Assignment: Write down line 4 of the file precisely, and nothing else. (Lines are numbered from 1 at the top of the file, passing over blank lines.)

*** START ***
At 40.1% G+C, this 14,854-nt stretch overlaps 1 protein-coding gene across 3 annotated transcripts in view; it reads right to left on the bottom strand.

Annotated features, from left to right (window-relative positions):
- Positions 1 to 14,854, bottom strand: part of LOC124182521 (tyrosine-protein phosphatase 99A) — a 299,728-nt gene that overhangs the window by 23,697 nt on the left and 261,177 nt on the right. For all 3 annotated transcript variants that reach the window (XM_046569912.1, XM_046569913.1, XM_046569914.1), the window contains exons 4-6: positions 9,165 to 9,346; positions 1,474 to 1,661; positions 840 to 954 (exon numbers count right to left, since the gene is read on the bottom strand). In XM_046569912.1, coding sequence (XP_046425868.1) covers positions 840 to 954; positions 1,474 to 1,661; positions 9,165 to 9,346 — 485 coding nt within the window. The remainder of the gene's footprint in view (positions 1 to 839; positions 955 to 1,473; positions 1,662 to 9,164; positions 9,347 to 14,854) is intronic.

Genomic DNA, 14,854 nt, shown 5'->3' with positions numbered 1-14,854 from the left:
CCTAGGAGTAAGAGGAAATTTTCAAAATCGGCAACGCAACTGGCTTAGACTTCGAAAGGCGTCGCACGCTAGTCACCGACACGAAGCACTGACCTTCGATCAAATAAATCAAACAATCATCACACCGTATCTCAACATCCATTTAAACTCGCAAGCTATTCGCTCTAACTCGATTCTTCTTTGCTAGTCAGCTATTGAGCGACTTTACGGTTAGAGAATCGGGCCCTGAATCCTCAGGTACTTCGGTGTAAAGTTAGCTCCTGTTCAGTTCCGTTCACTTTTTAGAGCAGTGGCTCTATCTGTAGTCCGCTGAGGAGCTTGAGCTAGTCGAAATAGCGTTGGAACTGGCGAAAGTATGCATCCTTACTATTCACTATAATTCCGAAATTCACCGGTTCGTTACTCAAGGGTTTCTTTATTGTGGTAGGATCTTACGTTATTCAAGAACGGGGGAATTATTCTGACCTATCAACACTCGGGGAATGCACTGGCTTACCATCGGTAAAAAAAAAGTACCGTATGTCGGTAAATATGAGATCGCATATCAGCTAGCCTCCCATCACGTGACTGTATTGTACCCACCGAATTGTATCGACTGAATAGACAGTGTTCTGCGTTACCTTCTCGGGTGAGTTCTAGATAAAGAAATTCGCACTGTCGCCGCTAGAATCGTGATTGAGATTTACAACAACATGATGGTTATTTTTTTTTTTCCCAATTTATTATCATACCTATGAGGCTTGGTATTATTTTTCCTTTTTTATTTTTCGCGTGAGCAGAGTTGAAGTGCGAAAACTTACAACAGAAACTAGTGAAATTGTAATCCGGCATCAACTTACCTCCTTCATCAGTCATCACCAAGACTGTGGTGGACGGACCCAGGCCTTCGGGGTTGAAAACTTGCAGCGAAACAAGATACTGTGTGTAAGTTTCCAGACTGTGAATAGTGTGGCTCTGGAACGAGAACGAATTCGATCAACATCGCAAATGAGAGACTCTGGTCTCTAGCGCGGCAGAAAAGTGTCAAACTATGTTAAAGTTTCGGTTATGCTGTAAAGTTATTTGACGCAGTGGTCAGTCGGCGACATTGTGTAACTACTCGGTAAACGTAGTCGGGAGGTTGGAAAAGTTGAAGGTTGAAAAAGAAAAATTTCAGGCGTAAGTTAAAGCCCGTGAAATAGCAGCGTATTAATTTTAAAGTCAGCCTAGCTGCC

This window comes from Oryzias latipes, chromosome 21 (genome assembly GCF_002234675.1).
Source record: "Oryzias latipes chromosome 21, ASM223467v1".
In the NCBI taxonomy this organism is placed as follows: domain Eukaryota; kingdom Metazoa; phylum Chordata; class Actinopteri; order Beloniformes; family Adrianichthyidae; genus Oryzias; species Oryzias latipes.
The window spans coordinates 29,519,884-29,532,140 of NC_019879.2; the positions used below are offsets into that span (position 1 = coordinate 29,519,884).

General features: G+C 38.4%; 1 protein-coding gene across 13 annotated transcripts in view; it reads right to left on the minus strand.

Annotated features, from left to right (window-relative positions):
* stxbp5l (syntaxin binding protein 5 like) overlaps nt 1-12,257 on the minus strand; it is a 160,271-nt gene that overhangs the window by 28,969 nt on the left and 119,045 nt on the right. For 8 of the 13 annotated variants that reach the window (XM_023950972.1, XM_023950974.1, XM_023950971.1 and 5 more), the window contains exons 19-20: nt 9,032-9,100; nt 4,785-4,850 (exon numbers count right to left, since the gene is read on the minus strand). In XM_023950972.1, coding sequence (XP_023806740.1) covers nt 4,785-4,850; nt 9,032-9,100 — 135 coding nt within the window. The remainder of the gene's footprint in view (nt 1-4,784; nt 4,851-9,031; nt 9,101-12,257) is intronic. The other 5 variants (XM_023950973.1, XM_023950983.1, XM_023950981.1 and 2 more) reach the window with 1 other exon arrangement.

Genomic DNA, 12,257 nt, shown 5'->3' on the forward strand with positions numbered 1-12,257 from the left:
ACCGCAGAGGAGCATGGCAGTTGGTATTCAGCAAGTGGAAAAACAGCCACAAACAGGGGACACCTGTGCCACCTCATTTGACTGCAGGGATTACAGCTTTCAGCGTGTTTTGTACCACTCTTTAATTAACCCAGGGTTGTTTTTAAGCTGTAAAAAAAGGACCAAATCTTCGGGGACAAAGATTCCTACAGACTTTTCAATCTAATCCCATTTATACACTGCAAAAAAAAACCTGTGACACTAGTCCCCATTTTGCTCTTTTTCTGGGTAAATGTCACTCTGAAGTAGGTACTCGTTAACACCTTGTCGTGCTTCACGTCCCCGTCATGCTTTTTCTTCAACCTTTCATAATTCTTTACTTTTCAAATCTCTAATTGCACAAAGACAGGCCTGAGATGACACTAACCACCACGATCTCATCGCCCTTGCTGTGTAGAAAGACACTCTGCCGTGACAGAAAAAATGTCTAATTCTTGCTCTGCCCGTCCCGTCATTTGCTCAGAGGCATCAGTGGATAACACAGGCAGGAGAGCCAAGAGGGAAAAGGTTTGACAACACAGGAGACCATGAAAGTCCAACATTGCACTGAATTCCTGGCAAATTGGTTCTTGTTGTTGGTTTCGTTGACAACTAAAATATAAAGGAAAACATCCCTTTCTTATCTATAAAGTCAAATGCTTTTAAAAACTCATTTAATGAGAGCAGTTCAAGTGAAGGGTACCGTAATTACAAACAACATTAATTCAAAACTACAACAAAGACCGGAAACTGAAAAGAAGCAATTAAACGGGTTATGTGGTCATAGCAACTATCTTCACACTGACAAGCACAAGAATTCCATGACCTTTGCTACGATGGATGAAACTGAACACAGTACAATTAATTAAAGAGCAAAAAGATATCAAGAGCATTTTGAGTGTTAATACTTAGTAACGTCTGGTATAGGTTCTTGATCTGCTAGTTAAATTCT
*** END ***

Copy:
Genomic DNA, 14,854 nt, shown 5'->3' with positions numbered 1-14,854 from the left: